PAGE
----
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The Winner Takes It All: Why We’re Competitive

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I threw a buzzer at my roommate’s head. He was beating me at what was supposed to be a “friendly” game of Taboo. My old lacrosse coach would have been mortified at my bad sportsmanship. The odd thing is, I don’t consider myself a competitive person. I played team sports growing up, but always chose defensive positions because they felt less aggressive. I ran track one year to get out of gym, but faked sick before every meet. Competition in the workplace makes me uneasy, which is partially why I enjoy working for myself. I would never fight over a guy. But when it comes to board games, it’s a cage match to the death.

Competition Is in Our Blood
We’re all hardwired to compete. Evolutionarily speaking, that’s why we’re here—because we’ve competed over resources and mates, and we’ve won. At least our genes have. It’s a dog-eat-dog world, kill or be killed, survival of the fittest, the fight in “fight or flight.”

But the fact that you have to run faster than the person on the treadmill next to you is not all inborn. As is becoming increasingly clear in the nature-nurture debate, most personality traits are an organic product of both genetic inheritance and learned behavior. Perhaps our genes are telling us to earn more and produce faster, but competitiveness is also instilled by our individual upbringings and society as a whole.

In Western cultures, it’s widely accepted that men are more competitive than women—not that men are better competitors, but that they’ll choose to compete more readily than women. The theory has even been used as an argument for the wage gap between the sexes. Walk into a sports bar on any Monday night during football season, and it’s easy to see why this belief persists.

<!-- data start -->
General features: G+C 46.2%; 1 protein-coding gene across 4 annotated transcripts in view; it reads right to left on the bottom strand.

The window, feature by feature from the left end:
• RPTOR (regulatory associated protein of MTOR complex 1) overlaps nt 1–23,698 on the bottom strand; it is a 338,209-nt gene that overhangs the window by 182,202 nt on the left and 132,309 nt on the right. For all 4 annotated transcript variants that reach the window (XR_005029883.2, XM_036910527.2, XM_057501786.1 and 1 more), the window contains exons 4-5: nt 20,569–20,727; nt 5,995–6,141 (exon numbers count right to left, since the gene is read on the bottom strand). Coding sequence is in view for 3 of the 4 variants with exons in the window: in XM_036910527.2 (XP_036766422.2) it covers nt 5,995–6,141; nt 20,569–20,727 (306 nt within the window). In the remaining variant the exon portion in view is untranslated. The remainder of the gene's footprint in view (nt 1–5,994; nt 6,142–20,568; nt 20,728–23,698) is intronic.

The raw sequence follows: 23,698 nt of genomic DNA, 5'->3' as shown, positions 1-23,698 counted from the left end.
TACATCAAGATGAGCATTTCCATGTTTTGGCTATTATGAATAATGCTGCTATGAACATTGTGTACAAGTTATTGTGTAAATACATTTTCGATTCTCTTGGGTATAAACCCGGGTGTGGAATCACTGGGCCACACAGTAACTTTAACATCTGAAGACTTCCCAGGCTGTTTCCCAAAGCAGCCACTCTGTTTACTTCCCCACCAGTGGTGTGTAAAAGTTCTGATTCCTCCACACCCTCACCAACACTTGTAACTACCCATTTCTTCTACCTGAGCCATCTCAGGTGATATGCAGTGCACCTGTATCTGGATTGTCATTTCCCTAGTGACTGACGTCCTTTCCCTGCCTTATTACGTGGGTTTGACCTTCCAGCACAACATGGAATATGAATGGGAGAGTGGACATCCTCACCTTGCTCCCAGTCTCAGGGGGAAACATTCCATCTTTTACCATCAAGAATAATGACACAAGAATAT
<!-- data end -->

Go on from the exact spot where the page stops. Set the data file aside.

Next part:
However, a recent study of competitiveness in patriarchal and matrilineal societies suggests the trait might not be as connected to gender as once believed. In their experiment, scientists found that men from the patriarchal Maasai tribe of Tanzania did indeed opt to compete more often than women. But the opposite was true in the female-dominated matrilineal Khasi society. The Khasi women were even slightly more competitive than the Maasai men. Other than offering a reason for women to shout “Booya!” in men’s faces, the study is significant in that it strongly suggests competitiveness is learned. Women compete less in Western society because that’s what we’re taught to do.

How We Compete
There are myriad ways we choose to, or instinctually, compete every day—at the gym, at work, at home, for a space in the parking lot of the grocery store—with any number of “opponents” in our competition. We compete against others—with coworkers to impress our boss, or with other women for the attention of a man. We compete against ourselves—for example, at the gym when we try to do more reps than we could last week. We also compete against our environment, or external factors. When you stake a fence around your rose bushes, you are competing with the deer who wants to nibble your American Beauties. Sometimes we compete against all three, as anyone who’s ever played golf knows.